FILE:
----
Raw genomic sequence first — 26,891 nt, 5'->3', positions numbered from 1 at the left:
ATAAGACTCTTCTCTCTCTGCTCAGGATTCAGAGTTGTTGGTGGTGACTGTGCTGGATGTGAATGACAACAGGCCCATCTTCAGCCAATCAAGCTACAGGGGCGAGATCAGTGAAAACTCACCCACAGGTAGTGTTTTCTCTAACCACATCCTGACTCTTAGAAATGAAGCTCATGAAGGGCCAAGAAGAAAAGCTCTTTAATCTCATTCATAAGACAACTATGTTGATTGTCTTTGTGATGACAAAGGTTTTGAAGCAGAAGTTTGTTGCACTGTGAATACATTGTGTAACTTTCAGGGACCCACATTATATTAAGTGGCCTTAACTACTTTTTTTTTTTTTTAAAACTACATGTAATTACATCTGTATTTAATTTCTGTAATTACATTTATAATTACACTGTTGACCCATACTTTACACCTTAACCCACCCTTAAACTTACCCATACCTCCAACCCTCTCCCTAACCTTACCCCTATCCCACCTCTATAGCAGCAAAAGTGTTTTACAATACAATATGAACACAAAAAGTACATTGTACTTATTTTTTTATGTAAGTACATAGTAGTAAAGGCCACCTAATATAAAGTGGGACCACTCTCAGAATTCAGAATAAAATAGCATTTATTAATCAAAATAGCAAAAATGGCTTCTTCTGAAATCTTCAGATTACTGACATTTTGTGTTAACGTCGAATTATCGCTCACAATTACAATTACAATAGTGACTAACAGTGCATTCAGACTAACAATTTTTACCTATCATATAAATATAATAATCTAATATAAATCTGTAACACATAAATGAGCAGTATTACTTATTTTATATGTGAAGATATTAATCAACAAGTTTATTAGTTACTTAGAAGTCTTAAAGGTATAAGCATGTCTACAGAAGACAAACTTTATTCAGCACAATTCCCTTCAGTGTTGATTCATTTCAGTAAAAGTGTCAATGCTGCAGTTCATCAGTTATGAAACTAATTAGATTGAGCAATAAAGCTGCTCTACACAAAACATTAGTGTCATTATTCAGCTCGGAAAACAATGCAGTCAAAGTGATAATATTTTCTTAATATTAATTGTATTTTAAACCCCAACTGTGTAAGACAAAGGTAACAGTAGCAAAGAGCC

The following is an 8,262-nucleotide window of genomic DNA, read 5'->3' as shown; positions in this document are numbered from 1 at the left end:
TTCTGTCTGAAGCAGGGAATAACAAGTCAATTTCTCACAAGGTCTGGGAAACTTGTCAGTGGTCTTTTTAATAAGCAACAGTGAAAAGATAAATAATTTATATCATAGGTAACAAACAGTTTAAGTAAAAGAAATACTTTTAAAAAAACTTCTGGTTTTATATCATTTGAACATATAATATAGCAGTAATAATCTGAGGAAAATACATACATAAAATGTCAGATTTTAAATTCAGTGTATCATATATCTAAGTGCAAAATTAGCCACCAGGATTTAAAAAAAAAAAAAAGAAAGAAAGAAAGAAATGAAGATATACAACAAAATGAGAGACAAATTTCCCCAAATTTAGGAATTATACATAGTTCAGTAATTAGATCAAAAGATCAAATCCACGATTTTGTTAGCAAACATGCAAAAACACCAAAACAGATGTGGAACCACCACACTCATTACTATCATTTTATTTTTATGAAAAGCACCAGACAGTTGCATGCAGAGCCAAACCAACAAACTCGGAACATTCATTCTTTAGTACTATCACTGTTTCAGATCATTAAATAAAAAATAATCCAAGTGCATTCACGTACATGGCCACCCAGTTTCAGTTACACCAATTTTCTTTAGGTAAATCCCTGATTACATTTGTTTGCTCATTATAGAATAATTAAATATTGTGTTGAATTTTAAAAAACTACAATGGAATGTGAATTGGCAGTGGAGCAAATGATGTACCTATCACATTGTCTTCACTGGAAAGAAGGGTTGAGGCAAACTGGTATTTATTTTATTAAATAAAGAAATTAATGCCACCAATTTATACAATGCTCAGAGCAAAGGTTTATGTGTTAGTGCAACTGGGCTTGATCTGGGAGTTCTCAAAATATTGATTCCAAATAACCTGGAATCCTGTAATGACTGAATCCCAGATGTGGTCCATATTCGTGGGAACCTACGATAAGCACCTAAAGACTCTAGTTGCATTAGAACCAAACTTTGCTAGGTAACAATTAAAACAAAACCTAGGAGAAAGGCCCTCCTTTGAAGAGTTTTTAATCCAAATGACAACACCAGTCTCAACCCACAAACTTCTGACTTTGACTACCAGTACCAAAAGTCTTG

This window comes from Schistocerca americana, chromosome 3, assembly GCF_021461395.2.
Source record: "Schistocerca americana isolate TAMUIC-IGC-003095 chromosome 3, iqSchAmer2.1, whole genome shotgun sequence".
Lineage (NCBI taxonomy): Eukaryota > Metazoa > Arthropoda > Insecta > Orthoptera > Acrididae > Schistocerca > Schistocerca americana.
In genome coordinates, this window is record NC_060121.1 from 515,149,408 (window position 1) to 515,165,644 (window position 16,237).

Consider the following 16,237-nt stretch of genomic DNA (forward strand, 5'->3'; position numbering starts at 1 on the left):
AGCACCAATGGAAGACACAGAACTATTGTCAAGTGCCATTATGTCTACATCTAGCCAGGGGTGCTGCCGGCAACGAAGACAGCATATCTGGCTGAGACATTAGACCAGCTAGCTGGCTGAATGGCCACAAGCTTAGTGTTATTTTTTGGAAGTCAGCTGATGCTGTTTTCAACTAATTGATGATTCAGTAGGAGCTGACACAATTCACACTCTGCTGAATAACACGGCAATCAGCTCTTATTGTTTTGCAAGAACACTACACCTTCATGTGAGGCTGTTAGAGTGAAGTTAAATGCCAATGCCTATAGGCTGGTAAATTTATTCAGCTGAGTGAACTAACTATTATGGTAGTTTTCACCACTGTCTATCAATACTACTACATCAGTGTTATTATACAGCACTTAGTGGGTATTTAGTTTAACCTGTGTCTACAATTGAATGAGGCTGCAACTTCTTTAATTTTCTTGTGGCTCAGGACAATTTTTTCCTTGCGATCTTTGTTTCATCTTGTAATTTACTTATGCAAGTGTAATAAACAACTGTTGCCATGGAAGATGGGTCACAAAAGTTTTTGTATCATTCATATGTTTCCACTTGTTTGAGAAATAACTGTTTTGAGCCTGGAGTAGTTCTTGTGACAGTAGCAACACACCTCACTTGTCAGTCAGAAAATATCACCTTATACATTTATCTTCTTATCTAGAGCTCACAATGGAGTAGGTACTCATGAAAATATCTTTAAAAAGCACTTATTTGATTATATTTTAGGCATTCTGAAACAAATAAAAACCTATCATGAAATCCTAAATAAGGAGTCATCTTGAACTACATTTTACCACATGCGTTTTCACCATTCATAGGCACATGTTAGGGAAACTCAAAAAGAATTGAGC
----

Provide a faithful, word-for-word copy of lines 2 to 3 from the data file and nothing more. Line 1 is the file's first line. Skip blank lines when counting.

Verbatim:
ATAAGACTCTTCTCTCTCTGCTCAGGATTCAGAGTTGTTGGTGGTGACTGTGCTGGATGTGAATGACAACAGGCCCATCTTCAGCCAATCAAGCTACAGGGGCGAGATCAGTGAAAACTCACCCACAGGTAGTGTTTTCTCTAACCACATCCTGACTCTTAGAAATGAAGCTCATGAAGGGCCAAGAAGAAAAGCTCTTTAATCTCATTCATAAGACAACTATGTTGATTGTCTTTGTGATGACAAAGGTTTTGAAGCAGAAGTTTGTTGCACTGTGAATACATTGTGTAACTTTCAGGGACCCACATTATATTAAGTGGCCTTAACTACTTTTTTTTTTTTTTAAAACTACATGTAATTACATCTGTATTTAATTTCTGTAATTACATTTATAATTACACTGTTGACCCATACTTTACACCTTAACCCACCCTTAAACTTACCCATACCTCCAACCCTCTCCCTAACCTTACCCCTATCCCACCTCTATAGCAGCAAAAGTGTTTTACAATACAATATGAACACAAAAAGTACATTGTACTTATTTTTTTATGTAAGTACATAGTAGTAAAGGCCACCTAATATAAAGTGGGACCACTCTCAGAATTCAGAATAAAATAGCATTTATTAATCAAAATAGCAAAAATGGCTTCTTCTGAAATCTTCAGATTACTGACATTTTGTGTTAACGTCGAATTATCGCTCACAATTACAATTACAATAGTGACTAACAGTGCATTCAGACTAACAATTTTTACCTATCATATAAATATAATAATCTAATATAAATCTGTAACACATAAATGAGCAGTATTACTTATTTTATATGTGAAGATATTAATCAACAAGTTTATTAGTTACTTAGAAGTCTTAAAGGTATAAGCATGTCTACAGAAGACAAACTTTATTCAGCACAATTCCCTTCAGTGTTGATTCATTTCAGTAAAAGTGTCAATGCTGCAGTTCATCAGTTATGAAACTAATTAGATTGAGCAATAAAGCTGCTCTACACAAAACATTAGTGTCATTATTCAGCTCGGAAAACAATGCAGTCAAAGTGATAATATTTTCTTAATATTAATTGTATTTTAAACCCCAACTGTGTAAGACAAAGGTAACAGTAGCAAAGAGCC

The following is an 8,262-nucleotide window of genomic DNA, read 5'->3' as shown; positions in this document are numbered from 1 at the left end: